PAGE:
Computerized GMAT will make students forget pencils, paper

Cougar news services

Students going into business school will have two fewer things to worry about in preparing for the Graduate Mangement Admissions Test, the business school admission test: paper and pencil.

These traditional test-taking tools are being replaced by computers as the Computer Adaptive Test system is being put into place. The GMAT is the first test to become completely wired, as opposed to the Graduate Record Examination, which is still offered on paper as well as on computers.

Beginning the third week in October, the test will be administered only on computers. The last traditional test session was June 21, when over 85,000 people, the most in seven years, signed up to take the test.

"The CAT is a new type of test, not simply a new way of filling in answers," said John Katzman, president of The Princeton Review test review firm. "A lot of people are scared of the computerized format."

Katzman noted that the computerized test will bring out a new kind of test-taker. "It is not easier or harder than paper-and-pencil tests, but it does reward a new class of good test-taker," he said.

"There is no doubt that students who take the time to learn the new format will improve their scores significantly."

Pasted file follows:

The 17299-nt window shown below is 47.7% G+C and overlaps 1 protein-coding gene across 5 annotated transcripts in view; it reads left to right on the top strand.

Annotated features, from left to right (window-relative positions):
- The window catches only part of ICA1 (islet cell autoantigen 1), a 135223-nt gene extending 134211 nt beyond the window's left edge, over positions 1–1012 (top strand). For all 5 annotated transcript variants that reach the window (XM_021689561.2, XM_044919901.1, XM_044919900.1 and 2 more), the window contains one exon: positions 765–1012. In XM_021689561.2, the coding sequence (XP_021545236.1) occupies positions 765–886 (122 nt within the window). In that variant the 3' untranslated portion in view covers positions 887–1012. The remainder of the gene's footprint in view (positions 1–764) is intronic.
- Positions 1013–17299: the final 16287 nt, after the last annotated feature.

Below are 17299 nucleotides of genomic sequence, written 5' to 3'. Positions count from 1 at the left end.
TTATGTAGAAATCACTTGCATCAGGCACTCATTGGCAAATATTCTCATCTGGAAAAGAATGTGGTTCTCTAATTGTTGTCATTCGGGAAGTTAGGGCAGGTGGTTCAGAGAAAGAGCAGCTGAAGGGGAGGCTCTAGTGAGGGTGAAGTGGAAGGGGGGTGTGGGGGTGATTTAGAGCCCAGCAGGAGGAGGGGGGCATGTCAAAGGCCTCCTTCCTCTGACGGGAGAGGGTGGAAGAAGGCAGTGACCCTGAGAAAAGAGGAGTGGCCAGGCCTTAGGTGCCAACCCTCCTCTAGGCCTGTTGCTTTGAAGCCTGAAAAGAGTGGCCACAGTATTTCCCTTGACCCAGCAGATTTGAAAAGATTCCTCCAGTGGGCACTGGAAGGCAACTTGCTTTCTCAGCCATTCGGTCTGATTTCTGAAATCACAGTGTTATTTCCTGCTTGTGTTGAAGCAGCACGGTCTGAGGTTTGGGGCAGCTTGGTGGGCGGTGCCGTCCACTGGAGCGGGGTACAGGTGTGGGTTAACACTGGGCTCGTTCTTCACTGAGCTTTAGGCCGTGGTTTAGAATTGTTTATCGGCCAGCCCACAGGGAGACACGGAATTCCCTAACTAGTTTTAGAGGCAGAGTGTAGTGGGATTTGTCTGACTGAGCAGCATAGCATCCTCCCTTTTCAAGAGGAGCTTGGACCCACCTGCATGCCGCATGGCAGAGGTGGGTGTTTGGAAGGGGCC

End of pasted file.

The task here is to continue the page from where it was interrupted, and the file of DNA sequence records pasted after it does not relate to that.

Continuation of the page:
The CAT version of the test differs from the traditional paper version in that, while all test-takers receive questions from the same general group, each person gets a unique combination of questions.

Also, questions in the CAT version are given based on success in previous questions. For example, the first question offered is of medium difficulty. If the test-taker answers it correctly, the next question will be more difficult, but if the first question is answered incorrectly, an easier question will be given next.

Eventually, the computer determines a level of difficulty at which the test-taker consistently gets questions correct and above which he or she tends to answer questions incorrectly.

As in the traditional version of the GMAT, most questions are multiple choice and cover both math and verbal topics. Two analytical writing essay questions are also part of the test.

The time required to complete the test is approximately four hours, and the multiple choice questions are scored on a 200- to 800-point scale.

For information on The Princeton Review's CAT GMAT review courses, link to

Visit The Daily Cougar